As the Financial Times reports today, “Big Oil faces new reality where ‘everything has changed.’” The paper reports that the “situation is dire.” Due to the pandemic, and the result drop in oil demand, “the international oil marker, Brent crude, has plunged nearly 70 percent since January. Shares in Shell, BP, France’s Total, Italy’s Eni and ExxonMobil of the US have fallen about 40 percent, with Chevron down 30 percent”.
That means that since the beginning of the year those private pockets have lost 40 percent of their investment value in companies such as Shell, BP, and Exxon. For institutional investors, whose holdings probably run into the hundreds of millions of dollars, that is a catastrophic collapse in their portfolio investment.
Right now the industry can’t even keep its spending plans on track and is burning cash in its own pockets before it can hand anything to the pockets of investors. Already the companies have had to announce $50 billion in cost-cutting measures, which Reuters puts at about 23 percent.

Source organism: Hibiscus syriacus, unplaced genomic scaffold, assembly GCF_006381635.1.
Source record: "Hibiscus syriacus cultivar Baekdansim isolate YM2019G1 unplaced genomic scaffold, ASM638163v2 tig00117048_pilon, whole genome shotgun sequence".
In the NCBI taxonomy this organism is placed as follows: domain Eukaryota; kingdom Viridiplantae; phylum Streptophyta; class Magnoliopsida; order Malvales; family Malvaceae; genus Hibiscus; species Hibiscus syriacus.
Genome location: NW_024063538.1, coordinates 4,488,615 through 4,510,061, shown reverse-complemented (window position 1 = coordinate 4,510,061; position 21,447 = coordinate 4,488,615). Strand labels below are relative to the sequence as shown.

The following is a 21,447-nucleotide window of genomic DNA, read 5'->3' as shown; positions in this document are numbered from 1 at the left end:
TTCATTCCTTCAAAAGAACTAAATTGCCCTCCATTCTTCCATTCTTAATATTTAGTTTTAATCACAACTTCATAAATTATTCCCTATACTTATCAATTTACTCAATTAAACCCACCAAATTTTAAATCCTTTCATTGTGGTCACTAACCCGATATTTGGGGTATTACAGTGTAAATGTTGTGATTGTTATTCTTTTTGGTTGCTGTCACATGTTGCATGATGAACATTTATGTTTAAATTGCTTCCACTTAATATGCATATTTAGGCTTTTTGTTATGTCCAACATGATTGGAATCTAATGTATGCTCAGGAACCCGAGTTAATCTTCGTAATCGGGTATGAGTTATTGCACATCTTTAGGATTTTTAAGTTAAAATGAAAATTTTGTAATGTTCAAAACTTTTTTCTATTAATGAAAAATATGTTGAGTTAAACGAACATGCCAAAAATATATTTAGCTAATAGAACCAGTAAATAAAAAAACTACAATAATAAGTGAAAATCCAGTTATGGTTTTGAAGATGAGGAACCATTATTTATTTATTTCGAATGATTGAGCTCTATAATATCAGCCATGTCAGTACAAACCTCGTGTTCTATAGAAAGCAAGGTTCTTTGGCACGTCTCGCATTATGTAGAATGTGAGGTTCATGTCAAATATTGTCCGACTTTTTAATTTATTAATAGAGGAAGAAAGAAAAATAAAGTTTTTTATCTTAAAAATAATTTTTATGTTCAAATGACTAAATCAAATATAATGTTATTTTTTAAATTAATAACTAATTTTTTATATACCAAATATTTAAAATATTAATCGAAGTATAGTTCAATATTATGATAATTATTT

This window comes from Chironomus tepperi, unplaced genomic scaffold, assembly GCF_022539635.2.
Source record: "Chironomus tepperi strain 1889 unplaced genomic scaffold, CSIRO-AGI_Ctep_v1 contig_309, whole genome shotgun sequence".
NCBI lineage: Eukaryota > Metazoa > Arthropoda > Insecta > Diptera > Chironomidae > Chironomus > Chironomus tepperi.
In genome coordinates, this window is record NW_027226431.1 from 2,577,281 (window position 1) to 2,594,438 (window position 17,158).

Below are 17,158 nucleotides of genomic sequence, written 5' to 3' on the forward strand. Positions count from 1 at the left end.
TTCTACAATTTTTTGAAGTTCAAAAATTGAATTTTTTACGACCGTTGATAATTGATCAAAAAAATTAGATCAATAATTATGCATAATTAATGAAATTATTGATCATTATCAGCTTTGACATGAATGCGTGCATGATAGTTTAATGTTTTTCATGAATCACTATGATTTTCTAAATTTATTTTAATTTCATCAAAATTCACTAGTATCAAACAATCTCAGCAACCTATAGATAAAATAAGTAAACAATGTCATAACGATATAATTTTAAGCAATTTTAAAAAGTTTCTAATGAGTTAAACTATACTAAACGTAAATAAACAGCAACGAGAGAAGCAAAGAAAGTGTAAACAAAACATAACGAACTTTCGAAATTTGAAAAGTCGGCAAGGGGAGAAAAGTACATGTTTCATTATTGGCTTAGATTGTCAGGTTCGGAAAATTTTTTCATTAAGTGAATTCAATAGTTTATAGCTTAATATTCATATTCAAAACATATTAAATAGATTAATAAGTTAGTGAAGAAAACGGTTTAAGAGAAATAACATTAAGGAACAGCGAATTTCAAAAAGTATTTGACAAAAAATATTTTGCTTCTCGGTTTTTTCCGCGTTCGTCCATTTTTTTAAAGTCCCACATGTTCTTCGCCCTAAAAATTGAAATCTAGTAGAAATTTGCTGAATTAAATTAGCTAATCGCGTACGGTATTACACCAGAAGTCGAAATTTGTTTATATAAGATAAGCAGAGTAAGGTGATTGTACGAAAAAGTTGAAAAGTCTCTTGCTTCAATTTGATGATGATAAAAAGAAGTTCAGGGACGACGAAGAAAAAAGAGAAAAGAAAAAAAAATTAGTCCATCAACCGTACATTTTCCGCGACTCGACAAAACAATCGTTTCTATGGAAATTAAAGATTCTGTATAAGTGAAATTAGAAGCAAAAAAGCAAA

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The energy consultancy Wood Mackenzie told the FT that the biggest US and European oil and gas companies could “burn through $175bn of cash if oil prices remain low and Brent crude averages $38 a barrel over the next two years.”
Many investors will be eyeing the first quarter company reports which have started to be published and see what kind of dividend the oil companies will pay out to keep their investors happy. The old saying goes that big oil was always a safe bet.
Nick Stansbury, head of commodity research at Legal & General Investment Management, told the FT: “For investors, Big Oil has been able to transform an unbelievably volatile commodity into a smooth return.” This smooth return is everything. As Reuters reports it remains “the most important incentive for shareholders worth more than $40 billion combined last year.”